Being an effective manager and an inspiring leader is tough work. It takes wisdom, knowledge and self-awareness. As we try to improve ourselves professionally, whether to rise up in the world or to better lead a company, we often find a gap within our inner circles, a lack of people who can help us sort through ideas or identify opportunities honestly and effectively.
That’s why career coaches are gaining traction. Career coaching has become widely accepted and increasingly valuable for professionals at all levels. But finding the right one — and for the right price — can be tricky.
If you’re considering hiring a coach, it’s first important to recognize what a coach is — and is not.
COACHES OFFER DIRECTION. Career coaches assist clients by helping them to identify answers, directions and ideas. They do not provide explicit advice or directives. They challenge clients to identify and break through growth barriers. You are not hiring a coach to give you solutions but to help you unlock solutions yourself.
A COACH IS NOT A THERAPIST. True, a good coach will often delve into your past, but only to provide a frame of reference for the present. Nor is a coach a consultant. This is not someone you are hiring for their business experience.
A COACH, ABOVE ALL, IS OBJECTIVE. As the saying goes, you’re on the wrong side of your own eyeballs. An impartial person, like a coach, has the ability to offer feedback to business leaders, serving as a metaphoric mirror that reflects what we cannot (or refuse to) see otherwise.
THE COACHING RELATIONSHIP IS (AND SHOULD ALWAYS BE) CONFIDENTIAL. Let’s face it; it’s lonely at the top (and sometimes lonely in the middle, too). Unlike co-workers or employees, a coach is a partner you can trust with intimate and sensitive information. This allows even the highest executives to speak freely and work through challenges without fear of compromising personal information or hierarchical authority.
AND A COACH HOLDS YOU ACCOUNTABLE. This is a big one. Often, no one really holds us accountable for what we do. You might think your employees, bosses or colleagues do, but they all almost always act in their own best interests. When a coach holds a client responsible, that accountability is based purely on what the client committed to doing. Again, it’s about the client’s agenda.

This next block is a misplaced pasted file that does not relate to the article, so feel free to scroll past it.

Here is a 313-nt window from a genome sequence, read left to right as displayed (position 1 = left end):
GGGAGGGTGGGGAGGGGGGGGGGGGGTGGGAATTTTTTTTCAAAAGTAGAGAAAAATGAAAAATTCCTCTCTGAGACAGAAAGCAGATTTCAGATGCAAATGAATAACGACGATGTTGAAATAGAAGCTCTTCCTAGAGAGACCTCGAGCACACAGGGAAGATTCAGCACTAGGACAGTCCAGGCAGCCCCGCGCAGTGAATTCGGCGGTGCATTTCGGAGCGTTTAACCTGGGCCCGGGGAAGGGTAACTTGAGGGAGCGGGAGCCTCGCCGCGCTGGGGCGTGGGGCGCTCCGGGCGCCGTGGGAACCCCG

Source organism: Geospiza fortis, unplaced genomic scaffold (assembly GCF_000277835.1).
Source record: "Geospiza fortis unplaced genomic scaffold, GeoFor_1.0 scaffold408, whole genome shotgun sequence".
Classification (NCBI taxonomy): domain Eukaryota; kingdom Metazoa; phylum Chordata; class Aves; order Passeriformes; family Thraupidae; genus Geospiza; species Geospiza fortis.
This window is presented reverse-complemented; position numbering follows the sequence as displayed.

So, where to start? If you want to hire a coach, recognize that finding the right one can be a challenge; you’re seeking a one-on-one relationship, so personality and fit both matter. And be aware: Anyone can claim to be a coach because, unlike a doctor or lawyer, coaching is not a licensed profession.
Before engaging a coach, do preliminary research and verify that he or she has completed a certification program through an accredited institution. There are several professional associations, the most reputable of which is the International Coach Federation (ICF). A little research can also lead you to a list of specialized coaches who focus on particular industries.
Once you identify the coach or coaches that you would like to interview, schedule a consultation. Many coaches offer these initial meetings free of charge, though some do not. Each one, however, should at minimum explain what the client should expect from the working relationship. The coach should also encourage potential clients to ask questions before making a commitment.
Make sure you ask about the coach’s process. It’s important that the coach explains that he is not the expert in the relationship. Coaches are not fortune tellers, and they don’t have all the answers. They are professionals who know the right questions to ask in order to help clients find their own answers. Also, find out how the coach measures results, which are key to the coaching process.
If you have the opportunity to meet in person or speak via technology, use that as an opportunity to test out the coach. The coach should ask you a bunch of questions about your goals and why you contacted him. Be honest, and lay out the goals you want to achieve. See if he asks you some follow-up questions and, if not, look out for coaches who tell you what they think or offer direct advice. There is a time and a place for that, but it is rare in the coaching relationship. Feedback, however, is OK, and you should welcome it. You want to make sure the coach reflects back to you what you’ve shared with him. Remember, they will be your mirror.
That’s really the most important part to remember about the coaching relationship: It rests with you. You have to be willing to participate. You have to be open to being directly challenged on what you say and how you behave. Your honest responses, your willingness to think differently and your commitment of time and energy matter more in this process than anything else. You will be expected to do real work. Many coaches use exercises to help frame the relationship. Some of that work happens during the coaching sessions, but much of it happens outside.
That is why coaching takes a commitment of time — and money. The rates for certified coaches vary greatly, depending on what the client wants. Typically for business, executive or career coaches, hourly charges pencil out anywhere between $200 and $1,000. Some coaches provide flat-rate packages, others are open-ended. Also, many coaches work off of an initial commitment of three months, since it usually takes that long to implement sustainable change. Again, it is up to you to figure out the structure and duration of your coaching relationship.
No coach will ever guarantee a return on investment. But with studies showing more and more top executives using coaches, it’s clear that a good, honest coach has become the latest advantageous relationship for career enhancement.